FIGS. 18a and 18b show a variation of a segmented display, being a pointing function. By keying the couplet chord "3" & "2", that particular button has a further segmented array superimposed on it. A further chorded couplet can yet further divide one of the buttons within the highlighted button to point more specifically resolved on an object displayed.
FIG. 19 shows a mechanical arrangement for the input device 10. The body 11 is sized to fit into the palm of the hand of a user, and in the configuration shown is suited to use by the left hand. The thumb therefore wraps around the side of the body 11 whilst the four fingers wrap across the top. The digits therefore can activate the keys in a manner previously described. Such an arrangement provides the advantage of being useable in a mobile configuration. The body 11 is securely grasped in the palm of the hand, and the digits do not have to move other than in a gross closing motion to activate the keys. The configuration shown is easily adapted for use by the right hand simply by flipping it over, therefore is completely ambidextrous.
FIGS. 20a and 20b show an alternative arrangement for an input device 10'. The hand-held device 10' comprises two body portions 12,13 hingedly connected together. The arrangement of the keys with respect to each of the body parts 12,13 is shown.
The particular advantage of this configuration is that it is ambidextrous, and also can be used either in the manner shown for the controller 10 of FIG. 19 when grasped in the palm of the hand, in which case the respective body parts 12,13 are arranged at an acute angle to each other, or with the body parts in a common plane for use as an on-bench keyboard.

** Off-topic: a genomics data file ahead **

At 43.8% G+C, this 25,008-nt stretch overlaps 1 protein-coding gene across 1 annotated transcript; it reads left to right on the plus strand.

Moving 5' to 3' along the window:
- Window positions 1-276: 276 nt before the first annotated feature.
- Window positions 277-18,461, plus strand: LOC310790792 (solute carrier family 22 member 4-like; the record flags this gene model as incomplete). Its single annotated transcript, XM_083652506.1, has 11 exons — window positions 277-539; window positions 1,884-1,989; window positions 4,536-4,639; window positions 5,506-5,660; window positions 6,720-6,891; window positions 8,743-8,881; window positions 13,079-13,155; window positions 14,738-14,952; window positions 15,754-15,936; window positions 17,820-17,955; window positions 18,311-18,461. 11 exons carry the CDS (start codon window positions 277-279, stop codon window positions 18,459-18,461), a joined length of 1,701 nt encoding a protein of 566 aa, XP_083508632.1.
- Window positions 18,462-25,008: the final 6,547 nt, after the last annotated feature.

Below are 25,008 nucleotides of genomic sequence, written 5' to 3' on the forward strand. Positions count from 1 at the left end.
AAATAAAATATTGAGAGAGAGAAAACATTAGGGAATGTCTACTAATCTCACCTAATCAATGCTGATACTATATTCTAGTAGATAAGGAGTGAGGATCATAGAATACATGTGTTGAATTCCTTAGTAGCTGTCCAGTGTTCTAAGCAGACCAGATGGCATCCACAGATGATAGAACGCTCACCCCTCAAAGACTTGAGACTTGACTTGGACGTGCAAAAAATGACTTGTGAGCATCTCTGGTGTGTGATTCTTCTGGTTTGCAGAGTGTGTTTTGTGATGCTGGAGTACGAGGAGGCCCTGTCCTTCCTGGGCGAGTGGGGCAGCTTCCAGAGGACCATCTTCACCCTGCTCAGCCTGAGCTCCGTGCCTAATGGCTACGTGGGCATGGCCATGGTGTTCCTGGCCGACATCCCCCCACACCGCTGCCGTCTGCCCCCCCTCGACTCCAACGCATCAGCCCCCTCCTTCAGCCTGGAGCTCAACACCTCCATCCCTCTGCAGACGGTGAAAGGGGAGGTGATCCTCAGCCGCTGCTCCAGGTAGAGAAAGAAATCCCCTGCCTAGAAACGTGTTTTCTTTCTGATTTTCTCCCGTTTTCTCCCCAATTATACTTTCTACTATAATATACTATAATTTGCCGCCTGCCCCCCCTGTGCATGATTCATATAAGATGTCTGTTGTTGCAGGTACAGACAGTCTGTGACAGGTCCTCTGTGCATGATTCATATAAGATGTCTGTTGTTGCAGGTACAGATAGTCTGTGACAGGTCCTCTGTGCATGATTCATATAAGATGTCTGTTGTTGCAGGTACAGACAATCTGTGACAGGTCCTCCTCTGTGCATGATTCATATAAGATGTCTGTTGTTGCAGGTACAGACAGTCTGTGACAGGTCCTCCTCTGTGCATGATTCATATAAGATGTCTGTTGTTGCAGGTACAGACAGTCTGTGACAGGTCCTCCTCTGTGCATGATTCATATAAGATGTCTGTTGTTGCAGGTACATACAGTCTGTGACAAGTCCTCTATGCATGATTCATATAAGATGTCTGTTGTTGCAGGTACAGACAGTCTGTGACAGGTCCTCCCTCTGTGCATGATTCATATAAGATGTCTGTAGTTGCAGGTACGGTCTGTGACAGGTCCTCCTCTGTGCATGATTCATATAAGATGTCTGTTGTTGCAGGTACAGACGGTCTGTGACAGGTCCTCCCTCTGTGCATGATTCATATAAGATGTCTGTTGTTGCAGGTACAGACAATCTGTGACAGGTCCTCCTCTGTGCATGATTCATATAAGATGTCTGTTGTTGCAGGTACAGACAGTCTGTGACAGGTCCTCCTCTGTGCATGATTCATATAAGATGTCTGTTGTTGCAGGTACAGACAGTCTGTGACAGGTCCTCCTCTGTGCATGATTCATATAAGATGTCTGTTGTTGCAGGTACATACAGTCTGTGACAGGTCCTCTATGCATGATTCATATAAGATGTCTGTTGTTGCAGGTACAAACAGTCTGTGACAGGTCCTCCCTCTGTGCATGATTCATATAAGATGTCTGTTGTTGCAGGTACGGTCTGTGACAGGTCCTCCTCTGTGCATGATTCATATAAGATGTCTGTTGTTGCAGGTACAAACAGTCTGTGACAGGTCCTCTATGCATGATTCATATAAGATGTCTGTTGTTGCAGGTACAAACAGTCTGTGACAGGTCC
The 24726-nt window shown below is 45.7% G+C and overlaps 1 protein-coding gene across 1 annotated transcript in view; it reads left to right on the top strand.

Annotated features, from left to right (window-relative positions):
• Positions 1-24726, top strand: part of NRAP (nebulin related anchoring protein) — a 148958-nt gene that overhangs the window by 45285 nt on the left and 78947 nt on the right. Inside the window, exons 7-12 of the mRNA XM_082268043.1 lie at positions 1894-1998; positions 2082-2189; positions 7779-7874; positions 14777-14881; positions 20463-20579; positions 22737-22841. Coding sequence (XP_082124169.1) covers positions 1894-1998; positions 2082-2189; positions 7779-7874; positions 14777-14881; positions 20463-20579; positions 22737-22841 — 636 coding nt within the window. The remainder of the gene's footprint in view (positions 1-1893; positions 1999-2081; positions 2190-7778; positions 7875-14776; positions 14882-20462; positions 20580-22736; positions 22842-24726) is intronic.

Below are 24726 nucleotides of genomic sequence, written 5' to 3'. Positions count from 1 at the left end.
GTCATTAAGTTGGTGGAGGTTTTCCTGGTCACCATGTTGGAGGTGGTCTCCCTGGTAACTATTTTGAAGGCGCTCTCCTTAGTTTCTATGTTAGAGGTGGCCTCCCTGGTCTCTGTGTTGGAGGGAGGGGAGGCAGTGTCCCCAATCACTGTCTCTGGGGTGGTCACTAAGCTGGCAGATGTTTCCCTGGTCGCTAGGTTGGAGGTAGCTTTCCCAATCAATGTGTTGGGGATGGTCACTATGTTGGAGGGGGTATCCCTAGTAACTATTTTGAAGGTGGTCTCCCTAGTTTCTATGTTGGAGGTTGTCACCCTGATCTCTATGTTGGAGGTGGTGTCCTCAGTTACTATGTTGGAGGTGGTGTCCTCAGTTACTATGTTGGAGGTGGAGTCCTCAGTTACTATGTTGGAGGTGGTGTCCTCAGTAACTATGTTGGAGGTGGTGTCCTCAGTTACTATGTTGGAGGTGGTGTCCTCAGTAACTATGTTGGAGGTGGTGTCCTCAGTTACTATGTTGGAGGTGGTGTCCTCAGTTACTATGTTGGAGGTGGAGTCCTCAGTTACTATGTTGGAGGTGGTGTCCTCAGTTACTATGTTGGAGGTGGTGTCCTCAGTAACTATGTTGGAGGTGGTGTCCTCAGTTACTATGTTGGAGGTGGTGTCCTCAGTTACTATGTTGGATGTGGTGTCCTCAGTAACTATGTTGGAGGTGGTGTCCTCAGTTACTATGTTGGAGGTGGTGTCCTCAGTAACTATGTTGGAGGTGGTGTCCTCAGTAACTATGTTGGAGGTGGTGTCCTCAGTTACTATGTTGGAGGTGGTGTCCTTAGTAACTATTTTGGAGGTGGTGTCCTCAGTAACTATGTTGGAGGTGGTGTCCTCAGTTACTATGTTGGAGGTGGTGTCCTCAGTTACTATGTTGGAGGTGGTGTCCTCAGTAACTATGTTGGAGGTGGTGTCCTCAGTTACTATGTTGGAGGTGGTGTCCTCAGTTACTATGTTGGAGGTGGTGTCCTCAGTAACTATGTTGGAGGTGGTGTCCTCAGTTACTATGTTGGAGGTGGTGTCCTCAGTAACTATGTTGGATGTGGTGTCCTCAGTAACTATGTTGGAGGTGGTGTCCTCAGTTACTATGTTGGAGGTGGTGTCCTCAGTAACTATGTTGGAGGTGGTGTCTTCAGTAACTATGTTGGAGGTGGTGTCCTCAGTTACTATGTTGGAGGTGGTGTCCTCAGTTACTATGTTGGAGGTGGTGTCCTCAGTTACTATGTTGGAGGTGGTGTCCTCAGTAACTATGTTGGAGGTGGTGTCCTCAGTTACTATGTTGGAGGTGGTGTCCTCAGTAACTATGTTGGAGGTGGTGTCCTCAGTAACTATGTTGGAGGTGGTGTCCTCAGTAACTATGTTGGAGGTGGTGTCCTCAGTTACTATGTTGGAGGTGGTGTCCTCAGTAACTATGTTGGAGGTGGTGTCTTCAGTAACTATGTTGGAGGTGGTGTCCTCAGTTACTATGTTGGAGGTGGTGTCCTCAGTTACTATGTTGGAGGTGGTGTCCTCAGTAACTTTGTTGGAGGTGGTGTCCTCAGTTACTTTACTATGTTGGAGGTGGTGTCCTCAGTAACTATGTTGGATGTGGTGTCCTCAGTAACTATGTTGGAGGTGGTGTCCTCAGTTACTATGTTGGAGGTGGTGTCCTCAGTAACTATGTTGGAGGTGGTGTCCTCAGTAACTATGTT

FIG. 21 shows a conventional qwerty keyboard layout. A further embodiment of the invention provides for combined chording/qwerty operation by means of such a conventional qwerty keyboard. Thus the keyboard shown in FIG. 21 can be operated in the usual manner, however the software resident on the associated processing device can recognise when chords are keyed in distinction to single key presses for conventional inputs. In the embodiment, the "home" keys and the space bar are used as the keys for chording operation. If the right hand is being used for chording, then the sequence of qwerty keyboard keys corresponding to the sequence of the digits commencing with the thumb is: "space bar, J,K,L,;". If the left hand is being used for chording, then the chording keys are: "space bar, F,D,S,A". In operation of software embodying this concept, the display presented to the user can be, say, a conventional word processing package, with superimposed chording indicia. The only restriction is that the so-called "singleton" chords (i.e. the single digit presses) that are excluded.